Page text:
In visiting Saudi Arabia in April, Obama faced an uphill struggle before he even got off the plane, owing to a number of factors: perceived indecisiveness in Syria, finding common ground on Iran, umbrage over his public comments that the Gulf states had not pulled their weight in the region—all against the backdrop of a US Congress seeking legislation to allow Saudi Arabia to be sued in US courts. It was important that Obama visited Saudi Arabia to stave off further damage in the relationship. As this US presidential administration ends, a bitter campaign portends, and a new president takes office, five issues stand out for US policy.
Transition needs stability. After the United States invested 150,000 troops in Iraq in 2008 and billions in developing new institutions, Iraq today remains a torn nation. At least a third of the country is entangled in war. A key lesson is that successful political transition needs local stability, including trust in those who govern to share national resources. Neither trust nor stability characterized Prime Minister Nouri al- Maliki’s tenure in Iraq.
Local actors are essential. Consider in the context of Iraq the Geneva process on Syria and the US aerial campaign against the Islamic State. Local actors in Syria do not trust each other and have no confidence in the international community to maintain stability and mediate disputes. Bombing the Islamic State has helped recapture territory, but who can hold that territory without a local foundation to build trust?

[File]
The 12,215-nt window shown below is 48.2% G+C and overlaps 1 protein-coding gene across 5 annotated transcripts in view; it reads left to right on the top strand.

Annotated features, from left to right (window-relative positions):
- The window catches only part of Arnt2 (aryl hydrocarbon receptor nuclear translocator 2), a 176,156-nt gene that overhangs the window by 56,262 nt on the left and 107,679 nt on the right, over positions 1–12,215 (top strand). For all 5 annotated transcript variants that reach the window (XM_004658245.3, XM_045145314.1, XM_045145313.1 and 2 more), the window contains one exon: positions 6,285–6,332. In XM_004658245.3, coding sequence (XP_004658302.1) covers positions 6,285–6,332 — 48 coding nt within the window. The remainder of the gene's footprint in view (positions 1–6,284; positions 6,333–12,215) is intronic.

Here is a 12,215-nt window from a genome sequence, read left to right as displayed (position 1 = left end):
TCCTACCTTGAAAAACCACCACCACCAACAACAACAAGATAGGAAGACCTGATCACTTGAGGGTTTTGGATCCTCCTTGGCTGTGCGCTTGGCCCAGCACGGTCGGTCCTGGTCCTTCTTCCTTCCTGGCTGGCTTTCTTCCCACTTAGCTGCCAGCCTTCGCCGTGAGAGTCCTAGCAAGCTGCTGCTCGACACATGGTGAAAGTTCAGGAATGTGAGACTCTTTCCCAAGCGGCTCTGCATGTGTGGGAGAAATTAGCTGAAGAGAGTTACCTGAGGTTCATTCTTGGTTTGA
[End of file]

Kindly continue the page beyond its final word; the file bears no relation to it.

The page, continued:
Filling a void of governance. To make the Geneva process work, and eventually to win against the Islamic State, regional and international partners have to fill a void of governance and security. No single actor can do it alone. No serious partners will consider joining without a US role. Until international and regional players can create a credible picture to sustain security, it will be difficult to solidify cooperation and compromises among local actors to accommodate their differences during a political transition.
Saudi Arabia’s key role. Saudi Arabia has been one of the longest-standing US allies in the Middle East. Its resources and wealth have a large effect on global stability. Since 2014, Saudi oil policy has inverted the logic of global oil markets, from control under OPEC’s oligopoly to deferring to markets to recognize the lowest marginal cost producer. With the prospective IPO for Saudi Aramco and a huge sovereign wealth fund as key parts of a new “Vision 2030” national economic strategy, Saudi Arabia would establish a wealth base to invest globally and diversify revenue from petroleum.